As more and more fast money swills around, pressure has grown on managers to produce instant profits and cut costs. Staff have been shed. Service levels have dropped. Handshakes by general managers have been replaced by chatbots and app menus. This would have been a smooth swindle but for one unforeseen event — Covid. The pandemic cut businesses to their core and has starkly revealed emperors pirouetting in new clothes.

{Identifying brand personality has become terribly tricky online where a no-star dump and a five-star luxury haven look beguilingly similar

The visceral question for older discerning travellers as well as younger millennials graduating from knee-bruising boutiques to quality hotels is, "DAGNABBIT, WHICH BRAND?" Private capital has been on such an acquisition spree that hotel groups are hard pressed to describe the difference between the constituents of their exploding corporate families.

Global PR companies have been employed to come up with words of wisdom: "for gender fluid lifestyles", "for trailblazing guests like you", "an exhilarating experience of a lifetime", "an integrated resort", "an incredible paradigm shift". Some press releases end on a reassuring note: "Also enjoy free use of pool and lobby". You heard right. This is vexatious enough for editors' ears so think of what it does to travellers. Alexas everywhere must be scurrying to track down a 'disintegrated resort' that might be a tad cheaper for your wrecking ball of a family. For the record, the only hotel I know of in Asia that ever charged hotel guests for use of the pool (¥2,000 for a full day, this at launch in 2012), was the Palace Hotel Tokyo.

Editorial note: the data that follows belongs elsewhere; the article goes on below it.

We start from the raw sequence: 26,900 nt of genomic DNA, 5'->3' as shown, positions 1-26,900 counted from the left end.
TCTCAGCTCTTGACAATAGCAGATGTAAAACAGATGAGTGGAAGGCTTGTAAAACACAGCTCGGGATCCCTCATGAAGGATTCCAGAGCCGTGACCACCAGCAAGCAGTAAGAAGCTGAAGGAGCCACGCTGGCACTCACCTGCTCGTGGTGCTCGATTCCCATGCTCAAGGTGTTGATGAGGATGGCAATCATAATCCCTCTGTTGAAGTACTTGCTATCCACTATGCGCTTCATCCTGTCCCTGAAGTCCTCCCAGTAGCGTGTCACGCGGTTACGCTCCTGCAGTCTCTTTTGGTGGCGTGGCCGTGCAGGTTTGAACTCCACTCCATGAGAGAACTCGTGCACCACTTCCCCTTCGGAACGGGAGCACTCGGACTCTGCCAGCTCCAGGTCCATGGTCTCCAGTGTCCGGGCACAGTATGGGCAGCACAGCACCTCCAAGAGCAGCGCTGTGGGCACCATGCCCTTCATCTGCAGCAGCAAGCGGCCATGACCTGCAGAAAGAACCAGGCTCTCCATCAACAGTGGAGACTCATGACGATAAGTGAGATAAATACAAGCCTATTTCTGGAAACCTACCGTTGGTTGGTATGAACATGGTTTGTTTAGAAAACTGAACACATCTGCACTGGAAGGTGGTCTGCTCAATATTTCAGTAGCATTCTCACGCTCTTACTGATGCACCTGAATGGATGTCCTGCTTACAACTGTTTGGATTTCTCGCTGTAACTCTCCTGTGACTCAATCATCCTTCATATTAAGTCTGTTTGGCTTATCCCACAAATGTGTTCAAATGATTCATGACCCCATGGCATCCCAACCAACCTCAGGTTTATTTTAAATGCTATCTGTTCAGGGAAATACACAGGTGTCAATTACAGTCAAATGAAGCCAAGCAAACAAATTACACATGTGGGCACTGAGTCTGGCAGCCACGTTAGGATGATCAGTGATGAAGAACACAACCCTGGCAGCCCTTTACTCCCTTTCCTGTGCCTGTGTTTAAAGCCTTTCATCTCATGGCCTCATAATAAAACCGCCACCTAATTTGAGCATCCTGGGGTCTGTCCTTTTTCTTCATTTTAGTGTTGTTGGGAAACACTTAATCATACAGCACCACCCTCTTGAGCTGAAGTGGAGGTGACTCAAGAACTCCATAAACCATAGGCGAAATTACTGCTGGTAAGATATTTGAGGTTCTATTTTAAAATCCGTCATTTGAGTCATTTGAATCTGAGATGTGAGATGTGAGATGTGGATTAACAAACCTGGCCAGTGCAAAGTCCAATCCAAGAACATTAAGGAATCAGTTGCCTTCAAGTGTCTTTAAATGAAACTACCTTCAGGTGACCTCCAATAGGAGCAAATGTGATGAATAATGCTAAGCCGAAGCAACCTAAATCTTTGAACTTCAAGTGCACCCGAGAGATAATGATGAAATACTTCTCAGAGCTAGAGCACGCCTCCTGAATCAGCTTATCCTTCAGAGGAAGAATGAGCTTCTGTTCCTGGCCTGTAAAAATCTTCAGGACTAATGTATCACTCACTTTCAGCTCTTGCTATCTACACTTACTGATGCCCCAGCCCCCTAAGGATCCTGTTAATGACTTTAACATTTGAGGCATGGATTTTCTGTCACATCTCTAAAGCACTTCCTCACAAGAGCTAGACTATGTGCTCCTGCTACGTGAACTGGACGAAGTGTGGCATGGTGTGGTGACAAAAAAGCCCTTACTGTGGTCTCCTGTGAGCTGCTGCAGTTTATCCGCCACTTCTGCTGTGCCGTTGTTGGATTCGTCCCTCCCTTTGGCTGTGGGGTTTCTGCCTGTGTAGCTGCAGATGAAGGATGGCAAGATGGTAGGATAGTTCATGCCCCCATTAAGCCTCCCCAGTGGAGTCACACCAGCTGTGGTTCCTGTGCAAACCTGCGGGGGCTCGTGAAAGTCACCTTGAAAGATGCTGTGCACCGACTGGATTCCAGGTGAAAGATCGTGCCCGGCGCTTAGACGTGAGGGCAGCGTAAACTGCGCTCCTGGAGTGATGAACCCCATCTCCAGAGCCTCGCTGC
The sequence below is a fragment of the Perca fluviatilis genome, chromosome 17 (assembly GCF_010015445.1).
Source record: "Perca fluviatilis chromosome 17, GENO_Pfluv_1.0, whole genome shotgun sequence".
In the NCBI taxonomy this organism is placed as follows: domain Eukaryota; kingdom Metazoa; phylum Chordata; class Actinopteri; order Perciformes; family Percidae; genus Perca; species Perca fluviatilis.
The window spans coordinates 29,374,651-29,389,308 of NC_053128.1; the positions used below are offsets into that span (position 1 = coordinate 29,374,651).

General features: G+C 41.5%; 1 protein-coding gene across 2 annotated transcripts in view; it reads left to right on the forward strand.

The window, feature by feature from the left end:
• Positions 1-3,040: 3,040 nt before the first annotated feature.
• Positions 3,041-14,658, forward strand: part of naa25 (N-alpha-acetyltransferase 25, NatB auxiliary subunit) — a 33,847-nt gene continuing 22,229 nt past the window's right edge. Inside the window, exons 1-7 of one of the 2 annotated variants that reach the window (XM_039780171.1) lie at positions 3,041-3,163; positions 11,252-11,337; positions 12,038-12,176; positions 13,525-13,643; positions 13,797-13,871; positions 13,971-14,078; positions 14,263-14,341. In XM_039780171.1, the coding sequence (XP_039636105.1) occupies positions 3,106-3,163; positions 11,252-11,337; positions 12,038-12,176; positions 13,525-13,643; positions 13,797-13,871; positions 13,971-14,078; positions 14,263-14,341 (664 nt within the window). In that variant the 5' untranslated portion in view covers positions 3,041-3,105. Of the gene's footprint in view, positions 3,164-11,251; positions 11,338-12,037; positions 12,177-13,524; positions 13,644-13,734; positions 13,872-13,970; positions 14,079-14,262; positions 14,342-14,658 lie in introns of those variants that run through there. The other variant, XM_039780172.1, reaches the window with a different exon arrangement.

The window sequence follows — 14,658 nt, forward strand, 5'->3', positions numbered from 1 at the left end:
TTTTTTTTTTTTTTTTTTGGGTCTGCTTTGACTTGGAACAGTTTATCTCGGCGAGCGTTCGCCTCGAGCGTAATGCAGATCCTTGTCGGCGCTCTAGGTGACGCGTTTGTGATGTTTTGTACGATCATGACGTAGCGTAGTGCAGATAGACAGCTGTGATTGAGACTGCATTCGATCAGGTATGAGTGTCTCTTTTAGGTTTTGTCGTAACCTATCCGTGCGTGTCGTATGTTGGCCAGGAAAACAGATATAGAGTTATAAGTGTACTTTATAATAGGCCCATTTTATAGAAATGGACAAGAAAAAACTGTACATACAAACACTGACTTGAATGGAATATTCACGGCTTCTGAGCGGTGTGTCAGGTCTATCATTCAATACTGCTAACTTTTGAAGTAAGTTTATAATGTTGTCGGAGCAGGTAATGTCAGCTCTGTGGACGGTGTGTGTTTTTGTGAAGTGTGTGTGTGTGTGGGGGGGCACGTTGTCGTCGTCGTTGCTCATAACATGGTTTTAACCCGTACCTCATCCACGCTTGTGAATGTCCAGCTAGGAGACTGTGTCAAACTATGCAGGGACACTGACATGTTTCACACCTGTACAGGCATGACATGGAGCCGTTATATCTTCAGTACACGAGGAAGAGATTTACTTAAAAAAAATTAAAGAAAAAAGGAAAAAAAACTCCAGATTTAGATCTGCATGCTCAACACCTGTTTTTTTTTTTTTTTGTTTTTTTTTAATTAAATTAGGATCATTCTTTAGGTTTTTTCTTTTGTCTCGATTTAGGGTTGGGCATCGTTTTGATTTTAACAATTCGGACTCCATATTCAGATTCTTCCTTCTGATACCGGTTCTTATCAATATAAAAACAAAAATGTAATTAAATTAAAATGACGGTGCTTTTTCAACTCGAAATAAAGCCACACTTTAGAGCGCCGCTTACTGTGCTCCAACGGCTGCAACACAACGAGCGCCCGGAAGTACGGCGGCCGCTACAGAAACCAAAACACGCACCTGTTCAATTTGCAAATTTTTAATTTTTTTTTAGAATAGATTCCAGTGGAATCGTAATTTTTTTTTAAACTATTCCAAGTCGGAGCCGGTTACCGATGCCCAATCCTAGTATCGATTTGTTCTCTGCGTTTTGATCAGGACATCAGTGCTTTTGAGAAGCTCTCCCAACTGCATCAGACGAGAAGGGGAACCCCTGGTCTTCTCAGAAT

Travellers must fight back. This is an existential battle that can only be won by employing good old common sense and getting back to basics. First up, examine location and price. These are the two key factors that usually indicate where that sweet spot lurks. Avoid hotels that define themselves as six or seven-star unless you crave tasteless gold bling. Hotel classification officially stops at five.

You will want decent service. So it's time to explore brand standards and brand personality. This is where things get more slippery than eels in a bucket of oil. Unless, of course, you happen to be a cheerful gender-fluid sort.